Forget following the leader, these days it’s all about creating your own path for success.
Maybe you’re looking to prove you deserve a promotion during your next performance appraisal, or you’re a manager looking to brush up on your talent management skills. Whatever the case may be there’s a lot to be learned about leadership.
It takes more than career experience to climb the corporate ladder – now more than ever companies are looking to promote people who have soft skills in addition to the right job qualifications.
Soft skills include things like communication style, problem-solving skills, ability to mediate, etc. They focus more on your social ability and how you relate and communicate with other people.
Deciding what kind of leader you want to be is just one part of the puzzle. Whether you’re a Ginni Rometty (CEO of IBM) or more of a Sundar Pichai (CEO of Google), there seem to be a handful of traits that all effective leaders share.
We asked managers from every industry to tell us what leadership skills they look for when offering promotions. Check out some of their answers!
“As a CMO and agency head, one of the soft skills I look for is curiosity. I find that curious people are more open-minded. They have a strong desire to acquire knowledge and information, and a genuine appetite for learning.
“They tend to embrace change (or are, at least, less resistant to change) and are well-suited to working in dynamic industries and environments. And because curious people are motivated to understand, they're often creative (out-of-the-box) thinkers.
"All of these things make curiosity a quality which is both valuable and attractive in future leaders.”
– Jacqueline Burns, chief marketing officer at Market Expertise
“I believe that the single most important leadership trait when it comes to promoting someone is their ability to serve others. The importance of such a leadership trait can influence the organizational well-being on many levels including the creation of more leaders, a more knowledgeable and able workforce, increased job satisfaction, and much more tangible as well as intangible benefits.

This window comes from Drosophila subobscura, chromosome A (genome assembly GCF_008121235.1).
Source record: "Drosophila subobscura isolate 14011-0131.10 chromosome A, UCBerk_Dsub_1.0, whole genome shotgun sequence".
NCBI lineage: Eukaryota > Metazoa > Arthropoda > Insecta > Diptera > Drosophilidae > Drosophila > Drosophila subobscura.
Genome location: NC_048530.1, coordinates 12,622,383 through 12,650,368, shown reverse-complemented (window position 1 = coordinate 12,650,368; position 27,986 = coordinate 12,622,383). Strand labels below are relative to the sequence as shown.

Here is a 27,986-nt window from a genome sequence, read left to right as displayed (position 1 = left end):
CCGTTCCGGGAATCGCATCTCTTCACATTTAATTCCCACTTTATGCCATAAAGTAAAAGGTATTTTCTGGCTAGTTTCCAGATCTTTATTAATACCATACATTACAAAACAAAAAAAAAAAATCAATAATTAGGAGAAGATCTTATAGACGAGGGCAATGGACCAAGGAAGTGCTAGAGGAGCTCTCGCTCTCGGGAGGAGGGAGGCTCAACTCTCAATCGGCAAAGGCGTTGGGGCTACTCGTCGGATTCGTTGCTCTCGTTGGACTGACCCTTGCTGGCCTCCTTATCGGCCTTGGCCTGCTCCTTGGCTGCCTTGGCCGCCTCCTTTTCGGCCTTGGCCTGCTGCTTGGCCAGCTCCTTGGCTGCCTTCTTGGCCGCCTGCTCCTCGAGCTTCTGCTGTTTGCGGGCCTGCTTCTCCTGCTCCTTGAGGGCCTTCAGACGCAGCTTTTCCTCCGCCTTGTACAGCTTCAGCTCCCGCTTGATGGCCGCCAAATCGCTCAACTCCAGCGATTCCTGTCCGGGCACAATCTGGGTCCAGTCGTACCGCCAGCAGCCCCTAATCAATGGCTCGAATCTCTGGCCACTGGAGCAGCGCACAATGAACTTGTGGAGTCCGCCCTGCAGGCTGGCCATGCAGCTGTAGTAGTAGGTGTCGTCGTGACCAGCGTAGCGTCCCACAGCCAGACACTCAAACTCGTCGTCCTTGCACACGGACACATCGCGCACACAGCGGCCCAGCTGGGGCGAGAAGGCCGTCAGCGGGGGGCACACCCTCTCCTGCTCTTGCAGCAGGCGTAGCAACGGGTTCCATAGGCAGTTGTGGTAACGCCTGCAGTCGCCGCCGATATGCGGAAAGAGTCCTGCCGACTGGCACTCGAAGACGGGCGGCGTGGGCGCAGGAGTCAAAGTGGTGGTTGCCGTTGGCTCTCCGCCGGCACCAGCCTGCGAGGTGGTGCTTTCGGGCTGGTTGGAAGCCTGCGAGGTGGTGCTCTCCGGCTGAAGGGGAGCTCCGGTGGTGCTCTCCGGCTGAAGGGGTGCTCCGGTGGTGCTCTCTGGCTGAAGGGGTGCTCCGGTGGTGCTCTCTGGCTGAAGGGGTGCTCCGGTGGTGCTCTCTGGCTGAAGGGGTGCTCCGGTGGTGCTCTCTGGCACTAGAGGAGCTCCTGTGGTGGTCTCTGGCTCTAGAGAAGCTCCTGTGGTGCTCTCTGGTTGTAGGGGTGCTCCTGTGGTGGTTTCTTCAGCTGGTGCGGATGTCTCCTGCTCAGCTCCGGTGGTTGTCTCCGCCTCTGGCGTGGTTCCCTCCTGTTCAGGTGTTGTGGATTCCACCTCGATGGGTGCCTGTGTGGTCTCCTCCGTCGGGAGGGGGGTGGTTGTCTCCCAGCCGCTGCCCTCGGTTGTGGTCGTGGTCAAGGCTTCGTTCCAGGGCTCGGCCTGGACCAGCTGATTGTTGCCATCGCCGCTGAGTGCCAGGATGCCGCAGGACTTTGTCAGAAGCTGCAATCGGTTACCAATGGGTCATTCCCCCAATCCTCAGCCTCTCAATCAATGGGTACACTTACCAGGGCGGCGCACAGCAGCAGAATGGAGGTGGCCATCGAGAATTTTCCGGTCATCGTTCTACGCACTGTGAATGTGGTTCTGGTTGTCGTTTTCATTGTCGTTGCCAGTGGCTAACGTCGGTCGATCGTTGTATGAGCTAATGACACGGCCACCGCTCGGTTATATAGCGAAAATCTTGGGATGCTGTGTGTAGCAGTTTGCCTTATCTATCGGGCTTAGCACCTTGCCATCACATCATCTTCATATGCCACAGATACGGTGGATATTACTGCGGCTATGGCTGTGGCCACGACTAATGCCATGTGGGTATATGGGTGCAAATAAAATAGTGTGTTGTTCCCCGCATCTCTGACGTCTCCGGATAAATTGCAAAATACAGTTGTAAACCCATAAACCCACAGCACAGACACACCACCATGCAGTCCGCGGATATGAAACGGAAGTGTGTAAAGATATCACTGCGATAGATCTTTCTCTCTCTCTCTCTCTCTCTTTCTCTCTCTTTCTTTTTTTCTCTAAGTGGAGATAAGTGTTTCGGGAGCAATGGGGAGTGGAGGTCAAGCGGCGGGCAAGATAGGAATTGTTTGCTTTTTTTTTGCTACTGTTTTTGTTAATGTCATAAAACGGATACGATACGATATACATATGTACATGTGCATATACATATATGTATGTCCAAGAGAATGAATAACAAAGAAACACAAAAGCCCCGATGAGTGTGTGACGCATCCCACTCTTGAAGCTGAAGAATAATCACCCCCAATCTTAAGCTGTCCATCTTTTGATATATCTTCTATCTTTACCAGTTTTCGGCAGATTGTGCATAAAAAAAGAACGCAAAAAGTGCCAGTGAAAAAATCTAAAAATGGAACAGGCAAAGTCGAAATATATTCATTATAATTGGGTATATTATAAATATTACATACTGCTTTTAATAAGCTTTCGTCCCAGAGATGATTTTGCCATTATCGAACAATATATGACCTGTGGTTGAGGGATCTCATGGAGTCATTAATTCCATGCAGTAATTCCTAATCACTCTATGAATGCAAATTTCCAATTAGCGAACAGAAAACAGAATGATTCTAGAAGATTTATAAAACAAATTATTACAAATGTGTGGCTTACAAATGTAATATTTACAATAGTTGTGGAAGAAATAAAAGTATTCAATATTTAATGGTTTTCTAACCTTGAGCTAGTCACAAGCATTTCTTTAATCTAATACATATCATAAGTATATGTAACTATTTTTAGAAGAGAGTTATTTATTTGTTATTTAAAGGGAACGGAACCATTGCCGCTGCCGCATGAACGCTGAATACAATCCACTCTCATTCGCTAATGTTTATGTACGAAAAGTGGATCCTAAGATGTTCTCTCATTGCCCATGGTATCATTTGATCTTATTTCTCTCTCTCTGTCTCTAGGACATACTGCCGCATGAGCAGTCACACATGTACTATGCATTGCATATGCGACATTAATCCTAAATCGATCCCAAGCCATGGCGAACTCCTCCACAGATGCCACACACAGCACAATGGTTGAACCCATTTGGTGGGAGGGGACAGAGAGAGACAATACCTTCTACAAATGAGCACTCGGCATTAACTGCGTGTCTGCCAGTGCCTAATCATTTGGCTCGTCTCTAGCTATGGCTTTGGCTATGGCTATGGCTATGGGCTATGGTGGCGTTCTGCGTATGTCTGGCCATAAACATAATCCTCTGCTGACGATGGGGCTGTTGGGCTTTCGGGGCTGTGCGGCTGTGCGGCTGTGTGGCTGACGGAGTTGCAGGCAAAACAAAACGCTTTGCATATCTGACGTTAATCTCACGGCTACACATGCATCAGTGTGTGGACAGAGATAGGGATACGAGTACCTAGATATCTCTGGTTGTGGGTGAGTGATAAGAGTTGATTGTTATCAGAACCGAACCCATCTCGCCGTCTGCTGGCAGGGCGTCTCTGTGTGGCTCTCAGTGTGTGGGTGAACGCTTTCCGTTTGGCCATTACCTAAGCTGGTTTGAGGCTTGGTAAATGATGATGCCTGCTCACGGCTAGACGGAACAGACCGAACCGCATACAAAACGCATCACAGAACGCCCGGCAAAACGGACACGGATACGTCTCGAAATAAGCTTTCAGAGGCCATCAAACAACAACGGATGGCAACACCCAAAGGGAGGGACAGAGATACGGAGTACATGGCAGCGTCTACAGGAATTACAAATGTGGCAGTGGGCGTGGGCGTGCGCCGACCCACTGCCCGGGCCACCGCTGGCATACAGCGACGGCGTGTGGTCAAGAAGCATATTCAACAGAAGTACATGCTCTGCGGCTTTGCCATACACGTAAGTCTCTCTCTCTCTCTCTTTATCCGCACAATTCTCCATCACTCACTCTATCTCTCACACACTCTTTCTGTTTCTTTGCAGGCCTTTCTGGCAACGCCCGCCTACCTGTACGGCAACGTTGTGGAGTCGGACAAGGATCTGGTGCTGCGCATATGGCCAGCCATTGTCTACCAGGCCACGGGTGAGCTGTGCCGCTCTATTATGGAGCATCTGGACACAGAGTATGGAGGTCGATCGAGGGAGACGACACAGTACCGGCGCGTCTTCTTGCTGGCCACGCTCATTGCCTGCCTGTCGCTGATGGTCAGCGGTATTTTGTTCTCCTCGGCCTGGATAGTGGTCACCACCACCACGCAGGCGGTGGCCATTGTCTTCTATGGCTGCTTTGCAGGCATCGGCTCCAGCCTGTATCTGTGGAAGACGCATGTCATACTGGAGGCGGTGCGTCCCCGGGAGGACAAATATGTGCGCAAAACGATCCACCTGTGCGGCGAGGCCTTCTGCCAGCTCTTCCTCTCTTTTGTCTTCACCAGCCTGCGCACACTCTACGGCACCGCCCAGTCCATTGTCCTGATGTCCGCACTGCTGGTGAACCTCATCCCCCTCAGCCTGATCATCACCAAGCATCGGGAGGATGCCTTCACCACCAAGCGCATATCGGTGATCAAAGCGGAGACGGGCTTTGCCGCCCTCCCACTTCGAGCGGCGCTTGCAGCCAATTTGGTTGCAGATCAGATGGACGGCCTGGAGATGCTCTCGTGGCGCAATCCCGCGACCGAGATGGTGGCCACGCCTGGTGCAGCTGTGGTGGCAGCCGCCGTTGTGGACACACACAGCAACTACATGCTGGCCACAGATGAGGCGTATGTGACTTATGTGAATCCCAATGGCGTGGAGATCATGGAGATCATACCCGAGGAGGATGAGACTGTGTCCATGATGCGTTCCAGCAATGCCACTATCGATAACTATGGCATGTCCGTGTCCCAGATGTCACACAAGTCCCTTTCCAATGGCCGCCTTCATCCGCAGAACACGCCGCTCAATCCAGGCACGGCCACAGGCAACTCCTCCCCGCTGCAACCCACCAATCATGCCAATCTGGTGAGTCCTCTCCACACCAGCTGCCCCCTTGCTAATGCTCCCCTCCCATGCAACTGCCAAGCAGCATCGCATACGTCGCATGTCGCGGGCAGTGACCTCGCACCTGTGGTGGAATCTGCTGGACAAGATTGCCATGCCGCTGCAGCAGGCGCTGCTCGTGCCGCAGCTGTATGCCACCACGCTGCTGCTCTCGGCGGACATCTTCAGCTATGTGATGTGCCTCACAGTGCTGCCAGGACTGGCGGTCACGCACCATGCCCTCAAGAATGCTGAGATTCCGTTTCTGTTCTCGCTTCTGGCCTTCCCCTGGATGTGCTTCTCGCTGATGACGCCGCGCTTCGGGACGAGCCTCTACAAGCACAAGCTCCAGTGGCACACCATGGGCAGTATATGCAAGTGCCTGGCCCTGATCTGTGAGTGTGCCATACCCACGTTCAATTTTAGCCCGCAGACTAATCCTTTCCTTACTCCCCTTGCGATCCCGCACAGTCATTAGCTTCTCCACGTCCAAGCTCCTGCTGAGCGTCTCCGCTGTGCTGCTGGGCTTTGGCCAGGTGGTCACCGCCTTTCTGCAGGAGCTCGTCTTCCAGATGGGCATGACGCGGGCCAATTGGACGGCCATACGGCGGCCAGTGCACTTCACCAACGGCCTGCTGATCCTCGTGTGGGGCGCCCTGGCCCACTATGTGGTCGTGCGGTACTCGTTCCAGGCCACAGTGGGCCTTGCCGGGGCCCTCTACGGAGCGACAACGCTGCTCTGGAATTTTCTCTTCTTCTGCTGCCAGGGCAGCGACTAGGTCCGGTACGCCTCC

“It is worth noting that servant leadership should NOT come at the cost of expertise and/or technical knowledge necessary to accomplish the tasks at hand.”
– Kamyar Shah, founder at Kamyar Shah Consulting
“A good leader needs to do more than look out for themselves. They must also act as talent developers. I believe that management is a privilege and one must actively earn that honor by helping employees achieve their best. That comes from focused feedback and consistent coaching.”
– Tim Toterhi, founder at Plotline Leadership
|Tip: Learn more about how managers can promote professional development.|
“The number one attribute I look for when promoting an employee to a leadership role is integrity. I entrust my leaders with the care of my employees, customers, and the business. They must have a strong moral compass to help my organization realize its full potential. It is a core value of my organization and I need my leaders to walk the walk as well as talk the talk.”
– Kelsie Beckfield, SHRM-SCP, HR manager at Great Northern
“Leaders can't have a big ego. They have to be selfless and not be concerned about how much praise or recognition they receive from the outside world. An effective leader empowers employees, while bad leaders often make employees feel insignificant.
“Employees under strong leaders typically have more creative freedom and room for innovation and experimentation. On the opposite end of the spectrum, employees serving under bad leaders typically feel like they have to follow a rigid structure to get things done.”
– Matthew Ross, COO and cofounder of The Slumber Yard
“I look for people who are leading up. Leading up means advising your boss and guiding them toward the best possible solution to a problem. For example, an individual contributor is going to know more about the day-to-day impact of management's decisions on employee morale. The individual contributor can lead up by describing to their supervisor what impact new policies or systems will have on the team at the ground level.
“Additionally, I want to see employees willing to take on responsibilities that go beyond their job description. Are they willing to cut across job roles or departments to get things done? I would never want to promote a person who utters the phrase that is not my job.”
– Dave Lane, CEO of Inventiv Tools
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“The most important leadership skill to look for is someone who runs towards the company fires, not away from them.
“Every business has its challenges. Many people avoid tackling the difficult issues or stay within the confines of their defined role. But the people who notice the opportunities for growth and then try to do something about them are the ones to look for. They're the people who will inspire and lead people.”
– Josh Braaten, CEO and cofounder of Brandish Insights
“I look for people who I like to refer to as clock changers. These are people who take the initiative and change what’s broken, figuratively or literally. For example, when I was the CMO at Kodak, I had a bunch of executives in a meeting room and everyone noticed the clock stopped working. Everyone commented about it, but no one did anything to solve the problem.